Hyperinflation Vulnerability - Reading Assignment

Answer the questions below:

1. How was the bug discovered?
2. What is this vulnerability called?
3. Which function is vulnerable?
4. Why was the vulnerability present in several ERC20 tokens?
5. Why is “code is law” mentality problematic when it comes to fixing bugs?
6. How did exchanges react to this vulnerability?

1. How was the bug discovered?

By an alarm raised by security team’s transaction monitoring system.

2. What is this vulnerability called?

batchOverflow

3. Which function is vulnerable?

batchTransfer

4. Why was the vulnerability present in several ERC20 tokens?

I guess, the reason is "ERC20 token is a standard, so it felt safe to take someone’s else implementation (for example from OpenZeppelin or another similar source, or some ERC20 contract published by another well known and respected company) and apply it to your token.

5. Why is “code is law” mentality problematic when it comes to fixing bugs?

The blockchain is immutable by design. So if the contract contains bugs, the only way is to create a new one and abandon the existing one (and abandon all the ether it holds, I guess).
Note: The upgradeable proxy contracts are out of scope for this lecture, I guess.

6. How did exchanges react to this vulnerability?

The price of the cryptocurrency (or fiat currency) might peak since the demand goes up as the owner of exploited tokens starts to sell them in order to make a profit.

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  1. A huge amount of BEC tokens was transferred, raisin an alarm.
  2. batchOverflow
  3. batchTransfer
  4. Probably the same functions get reused, so the vulnerabilities are also copied there.
  5. smart contracts are immutable, they are not supposed to be changed, and fixing would require a change.
  6. OKEx responded with suspension of trading, but other exchanges were too slow to react.
  1. An alert generated from a blockchain security company’s “automated system [developed] to scan and analyze Ethereum-based (ERC-20) token transfers.”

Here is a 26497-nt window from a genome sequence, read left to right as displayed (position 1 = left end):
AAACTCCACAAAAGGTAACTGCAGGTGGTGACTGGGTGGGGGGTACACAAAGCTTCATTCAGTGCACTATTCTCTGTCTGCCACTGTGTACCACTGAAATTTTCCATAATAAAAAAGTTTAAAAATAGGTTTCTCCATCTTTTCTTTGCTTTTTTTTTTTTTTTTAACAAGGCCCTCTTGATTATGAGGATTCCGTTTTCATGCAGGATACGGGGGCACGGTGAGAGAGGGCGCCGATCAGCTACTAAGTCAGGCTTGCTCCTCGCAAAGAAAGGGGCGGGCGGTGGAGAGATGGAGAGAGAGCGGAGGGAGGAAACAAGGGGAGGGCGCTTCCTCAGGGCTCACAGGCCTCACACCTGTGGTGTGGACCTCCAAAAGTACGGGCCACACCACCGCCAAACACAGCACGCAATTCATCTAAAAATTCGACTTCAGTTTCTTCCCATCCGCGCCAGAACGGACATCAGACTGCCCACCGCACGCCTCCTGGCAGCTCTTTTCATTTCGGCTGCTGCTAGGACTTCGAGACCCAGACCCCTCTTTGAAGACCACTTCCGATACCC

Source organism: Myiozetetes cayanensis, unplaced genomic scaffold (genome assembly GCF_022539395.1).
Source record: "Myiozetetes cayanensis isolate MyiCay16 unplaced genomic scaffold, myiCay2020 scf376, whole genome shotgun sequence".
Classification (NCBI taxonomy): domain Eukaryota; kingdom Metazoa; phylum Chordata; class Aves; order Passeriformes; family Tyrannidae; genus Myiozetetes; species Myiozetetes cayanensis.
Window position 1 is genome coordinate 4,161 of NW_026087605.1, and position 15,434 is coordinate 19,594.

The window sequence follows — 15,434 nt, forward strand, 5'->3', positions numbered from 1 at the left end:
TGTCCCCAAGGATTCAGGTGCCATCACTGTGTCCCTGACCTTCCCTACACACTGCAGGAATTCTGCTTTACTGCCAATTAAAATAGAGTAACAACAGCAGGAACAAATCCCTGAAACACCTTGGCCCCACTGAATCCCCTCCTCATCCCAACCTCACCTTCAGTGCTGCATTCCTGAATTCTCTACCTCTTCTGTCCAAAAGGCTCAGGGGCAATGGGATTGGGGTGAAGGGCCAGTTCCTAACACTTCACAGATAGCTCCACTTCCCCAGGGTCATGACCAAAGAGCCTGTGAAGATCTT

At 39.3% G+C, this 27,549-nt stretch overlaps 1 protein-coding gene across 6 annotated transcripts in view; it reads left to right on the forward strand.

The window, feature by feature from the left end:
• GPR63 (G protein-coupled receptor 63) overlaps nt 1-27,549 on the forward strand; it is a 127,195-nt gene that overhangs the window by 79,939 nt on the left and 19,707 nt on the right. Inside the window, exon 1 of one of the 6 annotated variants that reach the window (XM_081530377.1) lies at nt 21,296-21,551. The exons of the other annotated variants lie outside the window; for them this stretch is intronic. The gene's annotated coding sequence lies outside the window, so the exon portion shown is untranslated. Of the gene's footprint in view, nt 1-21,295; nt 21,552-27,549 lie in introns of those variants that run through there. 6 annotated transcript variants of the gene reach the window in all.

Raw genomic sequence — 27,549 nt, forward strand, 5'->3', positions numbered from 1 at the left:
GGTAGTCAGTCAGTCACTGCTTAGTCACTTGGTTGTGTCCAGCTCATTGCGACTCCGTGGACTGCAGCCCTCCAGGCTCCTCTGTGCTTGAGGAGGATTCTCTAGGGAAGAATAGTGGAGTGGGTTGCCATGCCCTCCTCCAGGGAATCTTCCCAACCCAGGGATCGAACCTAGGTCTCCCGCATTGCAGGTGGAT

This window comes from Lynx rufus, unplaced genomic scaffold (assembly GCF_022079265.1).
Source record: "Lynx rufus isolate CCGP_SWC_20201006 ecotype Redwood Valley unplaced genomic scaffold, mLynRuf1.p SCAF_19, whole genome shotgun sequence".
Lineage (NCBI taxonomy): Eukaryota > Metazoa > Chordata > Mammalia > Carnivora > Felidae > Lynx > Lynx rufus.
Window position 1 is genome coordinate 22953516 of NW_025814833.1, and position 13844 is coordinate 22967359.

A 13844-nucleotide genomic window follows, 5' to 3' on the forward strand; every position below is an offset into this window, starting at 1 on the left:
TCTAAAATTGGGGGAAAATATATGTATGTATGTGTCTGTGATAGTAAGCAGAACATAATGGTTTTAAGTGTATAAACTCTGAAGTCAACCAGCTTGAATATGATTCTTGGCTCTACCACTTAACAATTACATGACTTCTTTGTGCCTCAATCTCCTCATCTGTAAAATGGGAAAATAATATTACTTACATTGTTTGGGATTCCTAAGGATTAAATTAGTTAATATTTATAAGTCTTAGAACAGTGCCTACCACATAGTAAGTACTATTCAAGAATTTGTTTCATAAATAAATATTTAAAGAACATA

2. “batchOverflow is essentially a classic integer overflow issue”
  3. batchTransfer()
  4. ERC20 tokens commonly use boilerplate code
  5. Spirit of the law vs letter of the law. Siding with letter of the law assumes perfection. Seems there’s no good way to remedy imperfection with letter of the law. Updates are not meant to be done ideally, because it’s assumed perfect.
  6. Uncoordinatedly.
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  1. An alert generated from a blockchain security company’s “automated system [developed] to scan and analyze Ethereum-based (ERC-20) token transfers.”
  2. “batchOverflow is essentially a classic integer overflow issue”
  3. batchTransfer()
  4. ERC20 tokens commonly use boilerplate code
  5. Spirit of the law vs letter of the law. Siding with letter of the law assumes perfection. Seems there’s no good way to remedy imperfection with letter of the law. Updates are not meant to be done ideally, because it’s assumed perfect.
  6. Uncoordinatedly.
  1. How was the bug discovered?
    The bug was discovered by the system raised an alarm which is related to an unusual BEC token transaction.
  2. What is this vulnerability called?
    batchOverflow Bug in Multiple ERC20 Smart Contracts
  3. Which function is vulnerable?
    batchTransfer()
  4. Why was the vulnerability present in several ERC20 tokens?
    Because it is a common function in ERC20 token contract.
  5. Why is “code is law” mentality problematic when it comes to fixing bugs?
    there is no traditional well-known security response mechanism in place to remedy these vulnerable contracts!
  6. How did exchanges react to this vulnerability?
    Uncoordinatedly.
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  1. By an external company monitoring for unusual transactions on the BEC contract
  2. Batch Overflow
  3. batchtransfer()
  4. because the code was part of the standard ERC20 contract
  5. once deployed , a contract is in-effect immutable. meaning it becomes ‘law’
  6. some were quicker about suspending the token, others were too slow to react.

How was the bug discovered?
By using an automated systems that scanned for abnormal ERC20 based transfers

What is this vulnerability called?
batchOverflow

Which function is vulnerable?
The batchTransfer function

Why was the vulnerability present in several ERC20 tokens?
The article does not mention it but per Ivan this is due to code re-use without taking time to understand everything the copied code does.

Why is “code is law” mentality problematic when it comes to fixing bugs?
There is no traditional well-known security response mechanism in place to remedy these vulnerable contracts

How did exchanges react to this vulnerability?
OKEx suspended trading responses from other exchanges is unknown.

  1. The blockchain security company, PeckShield Inc, has built a system that automatically scans Ethereum transactions and sends alerts when suspicious transactions occur. Evidently, this was built on top of previous efforts to analyze EOS tokens.

  2. It’s called batchOverflow.

  3. In the given example of BeautyChain, it’s the batchTranser function. If multiple recievers pass in an extremely large _value they can overflow the amount variable. This allows them to pass the requirements set in lines 258 and 259, through unintentional means, thereby negating the subtraction in line 261 because amount = 0. Then their balances are added by the large inputted _value through the loop in lines 262-265.